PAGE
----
Sunday, 26 September 2010

"Think Less, Stupid More"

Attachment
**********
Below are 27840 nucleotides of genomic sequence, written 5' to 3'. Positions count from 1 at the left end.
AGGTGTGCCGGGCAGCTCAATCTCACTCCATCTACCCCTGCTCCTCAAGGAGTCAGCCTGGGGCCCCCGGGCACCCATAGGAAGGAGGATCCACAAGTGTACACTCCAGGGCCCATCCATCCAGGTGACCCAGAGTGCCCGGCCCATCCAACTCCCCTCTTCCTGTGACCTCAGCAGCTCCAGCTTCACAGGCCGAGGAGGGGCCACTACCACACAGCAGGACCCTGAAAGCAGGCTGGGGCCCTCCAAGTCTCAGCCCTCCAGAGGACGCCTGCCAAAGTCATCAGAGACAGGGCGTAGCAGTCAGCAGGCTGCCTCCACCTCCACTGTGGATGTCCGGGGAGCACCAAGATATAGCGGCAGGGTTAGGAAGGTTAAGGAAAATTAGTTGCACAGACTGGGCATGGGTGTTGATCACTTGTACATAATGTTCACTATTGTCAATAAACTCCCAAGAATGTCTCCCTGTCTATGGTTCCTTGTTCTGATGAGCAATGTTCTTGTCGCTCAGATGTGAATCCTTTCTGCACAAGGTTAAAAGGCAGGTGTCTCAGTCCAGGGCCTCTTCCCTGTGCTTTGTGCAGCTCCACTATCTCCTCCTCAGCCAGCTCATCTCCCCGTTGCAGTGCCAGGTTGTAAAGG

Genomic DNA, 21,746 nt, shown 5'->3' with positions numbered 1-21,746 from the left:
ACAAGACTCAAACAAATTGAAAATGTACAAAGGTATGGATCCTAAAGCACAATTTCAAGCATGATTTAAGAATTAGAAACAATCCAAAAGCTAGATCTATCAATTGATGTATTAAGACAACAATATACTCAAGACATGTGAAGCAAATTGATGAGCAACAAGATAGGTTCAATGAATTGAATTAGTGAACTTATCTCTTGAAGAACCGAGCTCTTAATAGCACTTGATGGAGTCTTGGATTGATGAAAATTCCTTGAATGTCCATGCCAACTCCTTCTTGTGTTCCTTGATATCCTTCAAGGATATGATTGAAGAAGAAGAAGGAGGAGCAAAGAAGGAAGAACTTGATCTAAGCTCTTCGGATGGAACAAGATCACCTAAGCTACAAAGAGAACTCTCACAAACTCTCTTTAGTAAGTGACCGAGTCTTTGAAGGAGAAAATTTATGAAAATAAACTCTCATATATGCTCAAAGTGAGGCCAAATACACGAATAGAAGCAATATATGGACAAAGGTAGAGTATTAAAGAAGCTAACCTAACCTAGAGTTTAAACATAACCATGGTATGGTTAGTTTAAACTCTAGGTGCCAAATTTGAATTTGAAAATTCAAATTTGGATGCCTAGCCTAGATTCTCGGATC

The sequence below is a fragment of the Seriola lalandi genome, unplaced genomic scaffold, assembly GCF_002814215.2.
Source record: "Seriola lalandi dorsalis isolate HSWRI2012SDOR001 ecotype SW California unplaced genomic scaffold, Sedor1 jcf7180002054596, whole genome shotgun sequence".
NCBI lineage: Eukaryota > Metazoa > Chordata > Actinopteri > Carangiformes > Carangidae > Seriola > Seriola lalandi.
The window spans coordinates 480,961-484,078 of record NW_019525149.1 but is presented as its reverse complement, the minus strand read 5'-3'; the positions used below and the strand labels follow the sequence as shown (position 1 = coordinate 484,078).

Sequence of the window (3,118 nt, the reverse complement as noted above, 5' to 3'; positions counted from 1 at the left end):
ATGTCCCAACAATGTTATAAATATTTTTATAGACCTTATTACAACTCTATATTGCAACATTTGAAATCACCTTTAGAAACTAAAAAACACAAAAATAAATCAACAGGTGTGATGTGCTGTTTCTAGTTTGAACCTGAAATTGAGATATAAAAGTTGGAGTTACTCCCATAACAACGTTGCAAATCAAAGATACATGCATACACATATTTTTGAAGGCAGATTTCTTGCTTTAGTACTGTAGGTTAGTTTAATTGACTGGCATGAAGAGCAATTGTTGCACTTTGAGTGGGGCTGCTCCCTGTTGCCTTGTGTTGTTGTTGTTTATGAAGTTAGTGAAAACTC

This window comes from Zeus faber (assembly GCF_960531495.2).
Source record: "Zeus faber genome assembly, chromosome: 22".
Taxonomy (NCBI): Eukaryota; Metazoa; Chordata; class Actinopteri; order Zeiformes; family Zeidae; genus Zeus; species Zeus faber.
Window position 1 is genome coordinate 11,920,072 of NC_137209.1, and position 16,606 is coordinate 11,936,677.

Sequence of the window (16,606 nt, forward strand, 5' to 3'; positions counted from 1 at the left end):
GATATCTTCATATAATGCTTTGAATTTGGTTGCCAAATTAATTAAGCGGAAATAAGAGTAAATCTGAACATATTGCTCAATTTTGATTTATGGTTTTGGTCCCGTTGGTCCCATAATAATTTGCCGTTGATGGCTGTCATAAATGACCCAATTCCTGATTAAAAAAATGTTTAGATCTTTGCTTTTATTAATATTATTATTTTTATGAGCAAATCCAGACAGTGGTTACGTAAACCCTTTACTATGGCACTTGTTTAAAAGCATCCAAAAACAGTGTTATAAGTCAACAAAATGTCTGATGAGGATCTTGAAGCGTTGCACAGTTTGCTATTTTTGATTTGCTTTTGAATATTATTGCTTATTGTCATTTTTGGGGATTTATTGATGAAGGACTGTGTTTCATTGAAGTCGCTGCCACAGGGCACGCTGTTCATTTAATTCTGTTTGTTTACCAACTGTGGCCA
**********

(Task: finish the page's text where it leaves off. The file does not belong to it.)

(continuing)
This is what Diesel's appallingly written advertising campaign urges Spaniards to do every time they walk past the shop on Passeig de Gracia (one of Barcelona's most important streets, home to two of Gaudi's architectural masterpieces and a whole lot of sandwich shops). Personally, I was not aware that "to stupid" was a verb in the English language, unless it has become one in the three weeks I've been away, in which case Britain really has gone downhill since I left (still, at least Ed Balls didn't get the Labour leadership-can you imagine having to tell all and sundry that your prime minister's name is Mr Balls? We'd be the laughing stock of Europe, or at least, moreso than usual). In a roundabout way though, what I'm trying to do here is justify my degree-the world needs good linguists to avoid such translation abominations as this, and I'm afraid this is what you get when you put an mediocre Spanish graduate in English in a room full of excitable marketing types who all have compact dictionaries in front of them and lock the door. It was very satisfying to hear an Argentinian say the other night that "I've never met an Englishman who can speak so many languages", although this does also make me worry about how people from other countries perceive Britain and the English-speaking world. It concerns me that people no longer expect others to learn their language, in much the same way that some Brits abroad expect everyone to have learned perfect English. Still, rant over, and back to what's been happening over the last however long it's been since I last wrote on this blog. I'm now (finally) living in the room I actually pay to rent. This is a definitely positive development, I can now dump all of my stuff in wardrobes, drawers and on the floor without the fear of having to pack it all up and move in a few days. It looks much as I remember it looking when I looked around, and the floor is definitely big enough to accommodate a guest (I've even been given a single mattress so that people don't have to sleep on the carpet), so come on over people, just let me know in plenty of time. I've had two full weeks of uni classes now, but it can hardly be described as plain sailing: because of a mix-up in the office and the ridiculous complexity of one of my modules, I was forced on Wednesday afternoon to change two of my classes. This really isn't as easy as it sounds, especially when you're slightly confused about what your home university expects of you academically, how all of the stuff written in Catalan can be effectively translated into something comprehensible and how you're going to avoid having to get up for 8.30 lectures two days a week. Mercifully, I found two that could be done as a straight swap, that is to say that my timetabled hours haven't changed at all, just the classes I attend (Literary translation of French into Spanish proved rather too challenging for me, I'm afraid). As I see it, I now have a comparatively easy 12 credits in German (the level of German being taught here, even though I signed up to the most advanced classes, is roughly equivalent to first year German, added to which, half of both classes are taught in Spanish anyway), a couple of challenging French modules for another 12 credits (one taught entirely in French because the teacher doesn't seem to speak any Spanish at all) and a lecture course on Spanish grammar for another 6. This results in a rather lopsided timetable which gives me two heavy days a week, two very light days a week and Fridays off (RESULT!). Speaking of time off, the last few days have been the celebration of the birth of the patron saint of Barcelona/Catalunya (nobody is quite sure which). This has essentially been a fabulous excuse for the Spanish workforce to do even less work than usual by shutting all the shops on Friday and staging massive concerts all over the city. It has also allowed all the bars (there's literally thousands of them, generally long, thin affairs with a Tapas bar and a couple of beer pumps in what used to be someone's front room) to increase what they charge for alcohol of any description from their already rather inflated prices (you recall the moan I had a couple of posts ago about €4 beers in clubs? It took a lot of walking to find somewhere on Thursday night that sold beer for less than that, and I mean A LOT of walking). In Britain, booze is comparatively cheap, both in supermarkets and, certainly in comparison to continental Europe, in pubs and clubs. Here in Spain, booze is ridiculously cheap in supermarkets (and the drinking laws are rather more relaxed: for example, I wouldn't dream of walking through the streets of London in the afternoon carrying a can of lager, but here, everyone seems to do it), but what costs you €0.58 in the little corner shop suddenly goes up to €2.50 when you take a seat in someone else's nicotine-stained drinking establishment. This is my other pet peeve (I keep it in a little cage under my desk and feed it sunflower seeds twice a day. I had it spayed though, so there'll be no little pet peeves) about Spain-there are smokers everywhere. Some are considerate, most are not. I am having to wash so much of my stuff so frequently to get rid of the smell of cigarette smoke that even my whites are starting to lose their colour. It really does ruin a night out, and all I can say is I miss the English smoking ban. However, as usual, I digress. Thursday night gave me yet another opportunity to be a shoulder to cry on for "tired and emotional" foreigners I've only just met. Before the Swedish guy makes the move across the landing to join me in this flat, there is the small matter of the Italian philosophy graduate presently occupying his room. In a less than sober state, we ventured out on Thursday night to go and see what all the noise was about. He told me that one of his girlfriend's exes was playing in one of the bands at one of the many venues dotted around downtown Barcelona, and that we should try and avoid it if we possibly could. We managed this for a good two hours (most of which were spent trying to find an open offie to buy some booze from-the music that the band in the main square was playing required a certain level of intoxication to make any sense at all, and an even higher level to even begin considering dancing to it, although a lot of the Spaniards seemed to manage fine. They will dance to ANYTHING). Alcohol purchased, we wandered around the back streets, stopping at bars, until we came upon a massive gathering of people in a square down by the Faculty of Philosophy in Ciutat Vella. You'll never guess whose band was onstage though-that's right, the girlfriend's ex's band, and much to the irritation of the Italian, people seemed to be enjoying it (the Spanish are the first people I've encountered who dance worse than me). I can understand his irritation, the music really wasn't that complicated, just two alternating bass notes and a whole lot of screaming. We found another friend of his girlfriend in the crowd, and joined her and her rather haughty Austrian friend (who talked to me at length about how much she hated Germans. In German) in the bouncing melĂ©e in front of the stage, where we somehow managed to waste an hour. Finally, "El Gaucho" finished ruining my faith in music and left the stage, and so we left to find somewhere else to go and something else to do. It was at this point (about ten past 2 in the morning) that the poor guy's girlfriend rang him, angrily demanding why he hadn't rung her. This evolved into a half-hour phone-rant, and I could tell when he'd finished that here was a man in desperate need of a beer. On our return home, we dropped into The Shamrock Sports Bar (I know, Irish bars are dreadful places and all over Europe like a rash, but desperate times called for desperate measures, plus it was about the only place still open at quarter to three) and encountered a very drunk man from Blackpool, who demanded that the Italian prove just how Italian he was. He was somehow unconvinced by the driving licence and ID card he was provided, and kept asking the Italian to order a beer in Italian. I had grown too tired to remember much else by this point, but all I know is we finally got home at about quarter past three. This one night has effectively ruined my sleep pattern for the entire weekend. I then spent a most interesting afternoon on Friday at the "Human Pyramid Building Competition" (impressively, the Spanish have condensed this into one word: "Castellers"), apparently part of Catalunya's rich cultural heritage. Essentially, teams from all parts of Barcelona and the surrounding area assemble massive teams of people to try and construct the tallest human tower in the fastest time without it collapsing on itself (as one did, and I was glad to see that I wasn't the only one who laughed slightly-it was ok, nobody was hurt). It was a remarkably well-attended event, and every available square inch of space in the square was filled with people, plus many of the rooves and balconies overlooking it. There was a palpable sense of anticipation when the big chunky blokes who were to form the bottom got into position, supported by scores of hands from all angles, and the tension increased along with the height of the tower. I really wish I could post the video I took onto this blog, and when I can be bothered I may put it on YouTube for you folks to see, but there must be plenty of better quality videos out there, not to mention ones where the cameraman isn't getting constantly elbowed by a huge Spanish woman searching in her bag for her cigarettes and lighter. I shall leave you instead with a selection of the many photographs I took that afternoon, and challenge you to a game of "Spot the Obvious Health and Safety Hazard".